Daniel Haller, MD: The more recent studies of 5-FU/leucovorinreally show much lower response rates and time to treatment failure than theearlier studies. Of course, one explanation could be that the recent studies arejust not as good as the first studies. Since the survival advantage stayed thesame, I wonder if the other differences are really artificial. This speaks towhat the FDA says about appropriate surrogates for patient benefit, wheresurvival is the only one that cannot be fudged and time to treatment failure andresponse rate are somewhat artificial.

I think the response rates and progression free survival in thenewer studies are lower because the studies were written differently. Hardlyanyone you treat, in real life, ever is on treatment for only 3 months. Patientstend to be treated longer. In terms of response rates, one looks at the globalview of a patient rather than the situation in which one 3-mm lesion has nowgrown to 4 mm and you must take the patient off study. So I really do worry thateven with overall survival, we do not have a very good surrogate for how anindividual drug might do in first-, second-, or third-line therapy.

Although I cannot prove it, I think one of the reasons forultimate treatment failure in some studies is that patients are on study for 3months or less. I think we are forced, given the definitions in trials, to takepatients off while they are still potentially benefiting. We are still not surehow long to keep people on treatment. Maybe the initial course of therapy, evenif truncated, was enough induction therapy to carry over into ultimately betterresults in terms of survivorship.

Dr. Saltz: You bring up a couple of interesting pointsconcerning how rigorously we have to adhere to specified guidelines and how thecriteria for evaluation have changed. Last year, Paul Chang and I published someobservations that the response rates for neuroendocrine tumors probably are notas high as a previous study had suggested, and one of our hypotheses was thatthe criteria for evaluation are different. We have become much more rigorous inour demand for identification of response, of treatment failure, and so on. Ithas gotten tougher to have a good response. It has gotten tougher to haveprogression free survival because our criteria have changed.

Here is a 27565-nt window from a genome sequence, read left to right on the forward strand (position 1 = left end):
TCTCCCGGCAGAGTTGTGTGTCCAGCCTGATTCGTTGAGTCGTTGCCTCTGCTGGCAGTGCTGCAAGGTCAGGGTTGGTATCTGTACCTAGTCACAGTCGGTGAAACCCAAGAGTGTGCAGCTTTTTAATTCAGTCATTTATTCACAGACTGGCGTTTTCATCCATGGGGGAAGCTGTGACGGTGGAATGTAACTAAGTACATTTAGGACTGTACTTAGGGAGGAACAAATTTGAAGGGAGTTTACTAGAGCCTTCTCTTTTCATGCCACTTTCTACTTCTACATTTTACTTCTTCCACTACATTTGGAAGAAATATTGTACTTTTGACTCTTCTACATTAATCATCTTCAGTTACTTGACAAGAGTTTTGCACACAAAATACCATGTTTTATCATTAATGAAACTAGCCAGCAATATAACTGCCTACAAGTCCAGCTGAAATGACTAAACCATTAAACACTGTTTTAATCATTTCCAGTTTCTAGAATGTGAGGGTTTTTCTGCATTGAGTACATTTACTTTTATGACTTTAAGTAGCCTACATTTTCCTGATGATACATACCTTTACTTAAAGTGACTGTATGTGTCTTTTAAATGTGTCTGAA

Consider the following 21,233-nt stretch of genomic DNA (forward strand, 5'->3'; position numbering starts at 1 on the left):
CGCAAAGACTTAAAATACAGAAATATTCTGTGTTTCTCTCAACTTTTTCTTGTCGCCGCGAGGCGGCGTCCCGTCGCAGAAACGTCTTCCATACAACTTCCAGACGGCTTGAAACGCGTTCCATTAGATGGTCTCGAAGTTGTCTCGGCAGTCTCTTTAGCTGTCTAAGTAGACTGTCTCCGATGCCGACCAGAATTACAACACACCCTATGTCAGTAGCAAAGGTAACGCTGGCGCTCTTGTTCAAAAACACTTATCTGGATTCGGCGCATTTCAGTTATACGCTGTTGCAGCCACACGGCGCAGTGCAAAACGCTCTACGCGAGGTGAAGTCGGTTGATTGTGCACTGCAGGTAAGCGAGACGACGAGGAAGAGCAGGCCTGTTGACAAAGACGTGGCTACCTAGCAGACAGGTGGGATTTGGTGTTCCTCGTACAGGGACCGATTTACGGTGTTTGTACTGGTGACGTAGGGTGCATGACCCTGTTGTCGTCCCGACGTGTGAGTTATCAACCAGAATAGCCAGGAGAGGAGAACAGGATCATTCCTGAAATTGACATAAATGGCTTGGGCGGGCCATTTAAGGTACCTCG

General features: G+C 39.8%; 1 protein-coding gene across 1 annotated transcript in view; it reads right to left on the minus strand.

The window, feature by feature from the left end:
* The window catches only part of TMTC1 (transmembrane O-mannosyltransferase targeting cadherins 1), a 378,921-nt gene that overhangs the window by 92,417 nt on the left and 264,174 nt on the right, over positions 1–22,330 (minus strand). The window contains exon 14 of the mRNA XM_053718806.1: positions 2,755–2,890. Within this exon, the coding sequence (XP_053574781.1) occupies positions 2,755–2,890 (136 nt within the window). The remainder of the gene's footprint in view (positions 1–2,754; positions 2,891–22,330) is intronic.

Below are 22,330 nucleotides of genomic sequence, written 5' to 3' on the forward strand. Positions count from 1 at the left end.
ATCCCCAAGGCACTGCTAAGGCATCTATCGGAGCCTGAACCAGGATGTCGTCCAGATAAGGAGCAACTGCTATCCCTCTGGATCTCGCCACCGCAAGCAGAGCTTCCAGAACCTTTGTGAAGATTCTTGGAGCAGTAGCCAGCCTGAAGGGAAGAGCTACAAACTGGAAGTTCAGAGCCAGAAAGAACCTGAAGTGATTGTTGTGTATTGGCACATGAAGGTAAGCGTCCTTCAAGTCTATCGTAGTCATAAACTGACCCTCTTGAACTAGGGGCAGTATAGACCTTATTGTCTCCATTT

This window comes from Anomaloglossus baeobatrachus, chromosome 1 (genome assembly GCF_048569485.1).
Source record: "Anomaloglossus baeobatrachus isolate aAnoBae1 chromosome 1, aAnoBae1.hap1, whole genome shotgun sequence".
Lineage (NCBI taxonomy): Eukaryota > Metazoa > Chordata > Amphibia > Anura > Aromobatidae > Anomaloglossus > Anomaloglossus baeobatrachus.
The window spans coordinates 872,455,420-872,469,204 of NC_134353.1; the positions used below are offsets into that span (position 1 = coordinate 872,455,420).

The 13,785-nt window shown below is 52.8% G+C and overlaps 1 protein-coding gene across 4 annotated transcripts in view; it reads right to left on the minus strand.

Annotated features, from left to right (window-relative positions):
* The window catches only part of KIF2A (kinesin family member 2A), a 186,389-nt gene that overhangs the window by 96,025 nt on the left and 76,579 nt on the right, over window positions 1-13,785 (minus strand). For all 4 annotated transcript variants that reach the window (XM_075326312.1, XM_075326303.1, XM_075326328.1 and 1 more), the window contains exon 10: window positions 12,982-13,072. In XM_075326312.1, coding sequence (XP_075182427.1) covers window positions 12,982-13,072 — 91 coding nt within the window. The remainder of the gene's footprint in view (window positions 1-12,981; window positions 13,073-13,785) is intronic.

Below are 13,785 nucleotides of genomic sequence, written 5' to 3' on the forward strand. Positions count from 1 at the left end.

Dr. Haller: I think that, in a disease like colorectal cancer,where 80% to 90% of patients who start out in clinical trials have an ECOG(Eastern Cooperative Oncology Group) performance status of 0 or 1, stability maynot be such a bad word. The concept of not getting a response is not a repulsivethought; this is unlike pancreatic cancer, where the goal has to be somewhatreversed and we need to improve people’s overall performance status. I thinkthat colorectal cancer cries out for a better measure of success than the oneswe now have, which are a "one size fits all" approach.

Robert Diasio, MD: I want to follow-up on one of the pointsmentioned in terms of the role of leucovorin and in particular, the cell linedata vs the clinical situation. In many clinical situations, the tumors arereally not folate depleted, while many laboratory experiments show there is noexogenous availability of folate. We need enough 5, 10-methylenetetrahydrofolateto have the system work, so we need to use an exogenous source of folate. Ithink it really speaks to the nutritional state of the patient. It is probablynot as necessary in the clinical setting as previously thought.

The other open question concerns the actual activity thatreduced folates have and the selectivity of that activity—whether it is reallya better way to give 5-FU, or if it simply gives us confidence to tolerate alittle more toxicity because it is not "just 5-FU."